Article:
Food Fortification in the Midst of Turmoil?
Political turmoil and related conflicts can dictate the amount and quality of nutrients accessible to everyday people. Coverage of the Arab Spring has brought to light the dire circumstances still faced by many in the Middle East and North Africa (MENA) region. Some activists found success in overthrowing authoritarian governments, but the post-revolution economic improvements for which protesters fought have not been as forthcoming as many had hoped.
In Egypt, the Arab Spring continues with the ousting of President Mohamed Morsi by the military, a move sparked by massive street demonstrations against him. Morsi was the first democratically elected leader since Hosni Mubarak was deposed by protests in 2011. Many of Morsi’s opponents felt the economic situation had only worsened since he came into office in 2012. Though GDP had been in decline before his leadership, they felt he did not do enough to manage the situation. And with inflation having been on the rise and food insecurity worsening, average Egyptians have struggled to balance expenses with the daily task of not further compromising their bread baskets.
So where do nutrients come into the conversation for Egypt moving forward? Can a functioning “nutrient economy” become part of the solution? Rates of malnutrition are around 30 percent and rising in the country. Over the course of events in the past two years, less focus has been put on the riots that broke out across the region in response to rising food prices, which many say may have sparked the Arab Spring movement. In the 2011 demonstrations, protesters often chanted the popular slogan, “Bread, freedom and social justice!” However, with inflation on the rise this year and costs for staple crops and vegetables having increased, the results for at least the first part of that demand were not well met.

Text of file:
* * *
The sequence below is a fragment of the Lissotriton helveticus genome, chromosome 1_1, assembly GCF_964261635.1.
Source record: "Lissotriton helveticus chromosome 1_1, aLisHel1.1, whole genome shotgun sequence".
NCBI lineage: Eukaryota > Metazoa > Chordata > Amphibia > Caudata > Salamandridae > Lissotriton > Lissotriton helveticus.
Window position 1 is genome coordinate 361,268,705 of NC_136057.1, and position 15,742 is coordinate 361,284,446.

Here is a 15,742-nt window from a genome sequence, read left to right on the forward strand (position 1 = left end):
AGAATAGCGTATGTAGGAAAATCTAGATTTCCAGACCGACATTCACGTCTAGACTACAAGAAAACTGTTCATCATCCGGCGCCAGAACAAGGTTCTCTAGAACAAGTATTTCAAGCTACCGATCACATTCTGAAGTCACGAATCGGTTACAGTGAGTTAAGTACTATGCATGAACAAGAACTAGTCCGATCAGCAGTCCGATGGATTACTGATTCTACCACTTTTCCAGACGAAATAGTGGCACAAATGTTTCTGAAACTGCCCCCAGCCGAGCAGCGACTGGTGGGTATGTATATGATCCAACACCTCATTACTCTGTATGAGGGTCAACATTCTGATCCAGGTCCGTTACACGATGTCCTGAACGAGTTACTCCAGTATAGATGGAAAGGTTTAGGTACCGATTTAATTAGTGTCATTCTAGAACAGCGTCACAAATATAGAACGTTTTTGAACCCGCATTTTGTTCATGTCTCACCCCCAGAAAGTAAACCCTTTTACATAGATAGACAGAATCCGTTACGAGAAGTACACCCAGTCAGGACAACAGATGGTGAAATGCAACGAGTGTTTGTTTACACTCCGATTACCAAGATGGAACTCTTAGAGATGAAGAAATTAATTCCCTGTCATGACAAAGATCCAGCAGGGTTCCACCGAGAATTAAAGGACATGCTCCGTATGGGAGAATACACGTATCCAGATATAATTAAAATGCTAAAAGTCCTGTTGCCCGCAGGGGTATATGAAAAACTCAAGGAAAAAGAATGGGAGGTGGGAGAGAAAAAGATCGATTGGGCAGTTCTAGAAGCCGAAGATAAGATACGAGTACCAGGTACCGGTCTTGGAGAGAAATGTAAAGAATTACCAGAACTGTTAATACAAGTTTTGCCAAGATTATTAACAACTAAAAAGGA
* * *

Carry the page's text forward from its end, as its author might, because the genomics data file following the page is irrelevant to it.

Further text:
A majority of the lower-income population depend on government subsidized baladi bread to make ends meet. Bread is a staple in the Egyptian diet, and the country’s high consumption of it usually helps make Egypt the top wheat importer in the world.
In the past, the loss of access to affordable bread has led to significant social unrest in Egypt, seen in the wide-spread bread riots in 1977 and 2008. Today, the average household spends more than 40 percent of its earnings on food, and that rate rises to more than 50 percent for the poorest households. The under-served often buy less expensive, often less nutritious foods.
The good news is that as a staple in the Egyptian diet, baladi bread is the perfect vehicle for nutrient fortification and an affordable intervention for malnutrition. It helps that fortified baladi bread looks, tastes, and feels just like the original.
“Often people don’t realize that they actually have a micro-nutrient deficiency. It’s the hidden hunger,” said Nada Elhusseiny, an Egypt consultant with Global Alliance for Improved Nutrition (GAIN), which for years has worked with country partners to integrate food fortification programs permanently into national agendas.